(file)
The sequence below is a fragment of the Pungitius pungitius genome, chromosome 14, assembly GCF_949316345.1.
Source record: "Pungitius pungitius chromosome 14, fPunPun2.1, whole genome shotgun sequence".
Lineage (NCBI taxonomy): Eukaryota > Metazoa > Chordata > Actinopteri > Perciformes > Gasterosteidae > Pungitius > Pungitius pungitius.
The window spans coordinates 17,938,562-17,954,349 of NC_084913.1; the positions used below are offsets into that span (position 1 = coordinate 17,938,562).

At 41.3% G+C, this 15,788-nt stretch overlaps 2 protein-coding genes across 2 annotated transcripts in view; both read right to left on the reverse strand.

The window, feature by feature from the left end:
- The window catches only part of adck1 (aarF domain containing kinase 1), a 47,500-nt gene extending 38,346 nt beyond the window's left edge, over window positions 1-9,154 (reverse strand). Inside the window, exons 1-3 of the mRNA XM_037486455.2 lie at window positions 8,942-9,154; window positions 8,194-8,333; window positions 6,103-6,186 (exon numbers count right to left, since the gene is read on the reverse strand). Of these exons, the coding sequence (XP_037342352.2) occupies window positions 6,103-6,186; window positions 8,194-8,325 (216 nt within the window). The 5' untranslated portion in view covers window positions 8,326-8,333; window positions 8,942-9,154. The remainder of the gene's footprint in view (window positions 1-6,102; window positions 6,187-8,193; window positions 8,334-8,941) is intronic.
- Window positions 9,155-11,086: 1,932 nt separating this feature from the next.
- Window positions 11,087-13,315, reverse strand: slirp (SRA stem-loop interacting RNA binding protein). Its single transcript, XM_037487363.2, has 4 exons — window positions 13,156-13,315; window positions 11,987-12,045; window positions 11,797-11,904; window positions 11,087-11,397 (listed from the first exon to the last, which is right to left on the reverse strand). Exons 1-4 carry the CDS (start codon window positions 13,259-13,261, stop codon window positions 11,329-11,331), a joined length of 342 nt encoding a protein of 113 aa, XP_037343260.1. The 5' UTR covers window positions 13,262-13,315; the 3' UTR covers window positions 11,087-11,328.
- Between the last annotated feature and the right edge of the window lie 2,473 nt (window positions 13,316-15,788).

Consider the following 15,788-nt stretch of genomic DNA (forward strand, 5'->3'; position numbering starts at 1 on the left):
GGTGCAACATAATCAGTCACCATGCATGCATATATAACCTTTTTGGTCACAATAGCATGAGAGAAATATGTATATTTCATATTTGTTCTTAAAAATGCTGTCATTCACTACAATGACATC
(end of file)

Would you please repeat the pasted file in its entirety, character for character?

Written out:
The sequence below is a fragment of the Pungitius pungitius genome, chromosome 14, assembly GCF_949316345.1.
Source record: "Pungitius pungitius chromosome 14, fPunPun2.1, whole genome shotgun sequence".
Lineage (NCBI taxonomy): Eukaryota > Metazoa > Chordata > Actinopteri > Perciformes > Gasterosteidae > Pungitius > Pungitius pungitius.
The window spans coordinates 17,938,562-17,954,349 of NC_084913.1; the positions used below are offsets into that span (position 1 = coordinate 17,938,562).

At 41.3% G+C, this 15,788-nt stretch overlaps 2 protein-coding genes across 2 annotated transcripts in view; both read right to left on the reverse strand.

The window, feature by feature from the left end:
- The window catches only part of adck1 (aarF domain containing kinase 1), a 47,500-nt gene extending 38,346 nt beyond the window's left edge, over window positions 1-9,154 (reverse strand). Inside the window, exons 1-3 of the mRNA XM_037486455.2 lie at window positions 8,942-9,154; window positions 8,194-8,333; window positions 6,103-6,186 (exon numbers count right to left, since the gene is read on the reverse strand). Of these exons, the coding sequence (XP_037342352.2) occupies window positions 6,103-6,186; window positions 8,194-8,325 (216 nt within the window). The 5' untranslated portion in view covers window positions 8,326-8,333; window positions 8,942-9,154. The remainder of the gene's footprint in view (window positions 1-6,102; window positions 6,187-8,193; window positions 8,334-8,941) is intronic.
- Window positions 9,155-11,086: 1,932 nt separating this feature from the next.
- Window positions 11,087-13,315, reverse strand: slirp (SRA stem-loop interacting RNA binding protein). Its single transcript, XM_037487363.2, has 4 exons — window positions 13,156-13,315; window positions 11,987-12,045; window positions 11,797-11,904; window positions 11,087-11,397 (listed from the first exon to the last, which is right to left on the reverse strand). Exons 1-4 carry the CDS (start codon window positions 13,259-13,261, stop codon window positions 11,329-11,331), a joined length of 342 nt encoding a protein of 113 aa, XP_037343260.1. The 5' UTR covers window positions 13,262-13,315; the 3' UTR covers window positions 11,087-11,328.
- Between the last annotated feature and the right edge of the window lie 2,473 nt (window positions 13,316-15,788).

Consider the following 15,788-nt stretch of genomic DNA (forward strand, 5'->3'; position numbering starts at 1 on the left):
GGTGCAACATAATCAGTCACCATGCATGCATATATAACCTTTTTGGTCACAATAGCATGAGAGAAATATGTATATTTCATATTTGTTCTTAAAAATGCTGTCATTCACTACAATGACATC